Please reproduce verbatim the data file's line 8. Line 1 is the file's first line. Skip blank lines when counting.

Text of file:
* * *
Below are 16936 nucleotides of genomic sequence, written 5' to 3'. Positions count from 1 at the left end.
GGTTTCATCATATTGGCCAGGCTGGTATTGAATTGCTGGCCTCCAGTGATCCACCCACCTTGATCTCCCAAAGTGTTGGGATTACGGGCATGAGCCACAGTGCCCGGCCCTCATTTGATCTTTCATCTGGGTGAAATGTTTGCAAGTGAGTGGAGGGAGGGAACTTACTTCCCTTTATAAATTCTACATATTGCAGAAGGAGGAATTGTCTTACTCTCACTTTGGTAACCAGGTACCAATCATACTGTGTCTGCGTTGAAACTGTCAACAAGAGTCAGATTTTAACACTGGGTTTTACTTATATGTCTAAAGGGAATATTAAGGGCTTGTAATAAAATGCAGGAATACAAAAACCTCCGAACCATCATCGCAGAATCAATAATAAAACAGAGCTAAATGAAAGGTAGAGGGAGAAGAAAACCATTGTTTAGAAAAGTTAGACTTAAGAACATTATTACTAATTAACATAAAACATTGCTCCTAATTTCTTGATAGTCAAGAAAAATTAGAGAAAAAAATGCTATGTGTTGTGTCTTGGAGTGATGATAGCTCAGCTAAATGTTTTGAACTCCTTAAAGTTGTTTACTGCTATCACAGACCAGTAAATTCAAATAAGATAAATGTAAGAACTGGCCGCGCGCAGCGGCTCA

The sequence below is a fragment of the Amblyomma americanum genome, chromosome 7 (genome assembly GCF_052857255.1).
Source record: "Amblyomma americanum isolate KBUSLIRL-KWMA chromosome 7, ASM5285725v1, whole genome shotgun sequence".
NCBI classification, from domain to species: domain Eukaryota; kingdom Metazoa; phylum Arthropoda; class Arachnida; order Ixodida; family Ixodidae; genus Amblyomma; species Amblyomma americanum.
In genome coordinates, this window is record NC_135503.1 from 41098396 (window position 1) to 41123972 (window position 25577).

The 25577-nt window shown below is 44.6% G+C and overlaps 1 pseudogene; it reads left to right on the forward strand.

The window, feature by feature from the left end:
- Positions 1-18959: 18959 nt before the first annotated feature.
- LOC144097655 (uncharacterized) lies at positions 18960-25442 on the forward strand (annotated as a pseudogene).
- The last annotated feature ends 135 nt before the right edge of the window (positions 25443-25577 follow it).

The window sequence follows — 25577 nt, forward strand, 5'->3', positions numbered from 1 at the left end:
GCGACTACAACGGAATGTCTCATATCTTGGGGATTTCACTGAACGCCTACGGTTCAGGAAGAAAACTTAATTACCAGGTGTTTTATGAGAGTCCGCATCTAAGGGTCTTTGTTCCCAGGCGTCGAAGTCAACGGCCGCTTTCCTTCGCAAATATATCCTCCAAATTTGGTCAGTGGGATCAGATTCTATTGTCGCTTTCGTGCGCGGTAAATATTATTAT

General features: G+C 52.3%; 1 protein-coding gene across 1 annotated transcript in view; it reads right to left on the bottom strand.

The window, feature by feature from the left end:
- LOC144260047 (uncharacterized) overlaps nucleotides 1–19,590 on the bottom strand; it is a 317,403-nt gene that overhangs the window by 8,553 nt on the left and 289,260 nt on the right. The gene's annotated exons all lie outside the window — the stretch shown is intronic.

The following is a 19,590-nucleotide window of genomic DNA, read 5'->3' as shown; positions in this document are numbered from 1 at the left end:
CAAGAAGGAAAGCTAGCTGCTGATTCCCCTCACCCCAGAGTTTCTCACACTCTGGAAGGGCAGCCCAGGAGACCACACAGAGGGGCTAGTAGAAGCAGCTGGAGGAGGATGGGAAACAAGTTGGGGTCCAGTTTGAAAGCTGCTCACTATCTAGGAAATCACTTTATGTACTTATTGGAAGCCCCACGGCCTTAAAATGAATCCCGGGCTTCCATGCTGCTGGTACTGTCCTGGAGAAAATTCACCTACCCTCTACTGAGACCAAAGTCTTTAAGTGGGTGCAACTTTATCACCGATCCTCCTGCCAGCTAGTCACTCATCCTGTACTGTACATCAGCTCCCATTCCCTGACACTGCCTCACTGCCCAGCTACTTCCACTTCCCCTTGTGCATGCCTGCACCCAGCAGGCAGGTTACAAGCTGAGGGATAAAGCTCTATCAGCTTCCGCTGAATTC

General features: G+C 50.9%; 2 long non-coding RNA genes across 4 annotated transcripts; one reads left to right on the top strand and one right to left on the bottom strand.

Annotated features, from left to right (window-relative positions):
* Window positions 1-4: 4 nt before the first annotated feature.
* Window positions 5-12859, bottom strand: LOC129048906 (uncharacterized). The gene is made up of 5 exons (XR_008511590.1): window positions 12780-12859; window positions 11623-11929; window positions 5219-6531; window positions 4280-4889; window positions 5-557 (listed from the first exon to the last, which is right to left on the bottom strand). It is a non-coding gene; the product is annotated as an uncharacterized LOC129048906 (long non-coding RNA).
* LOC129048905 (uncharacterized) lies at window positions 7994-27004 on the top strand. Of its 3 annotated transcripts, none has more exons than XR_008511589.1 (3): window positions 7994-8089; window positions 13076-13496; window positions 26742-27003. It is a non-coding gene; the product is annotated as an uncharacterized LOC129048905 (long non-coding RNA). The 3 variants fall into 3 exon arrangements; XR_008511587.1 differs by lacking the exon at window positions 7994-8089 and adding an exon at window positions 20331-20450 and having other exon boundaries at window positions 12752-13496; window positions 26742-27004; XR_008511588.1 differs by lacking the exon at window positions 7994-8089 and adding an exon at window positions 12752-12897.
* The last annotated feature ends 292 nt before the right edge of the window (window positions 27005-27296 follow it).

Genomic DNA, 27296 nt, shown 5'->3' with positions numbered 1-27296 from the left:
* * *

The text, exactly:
The window, feature by feature from the left end: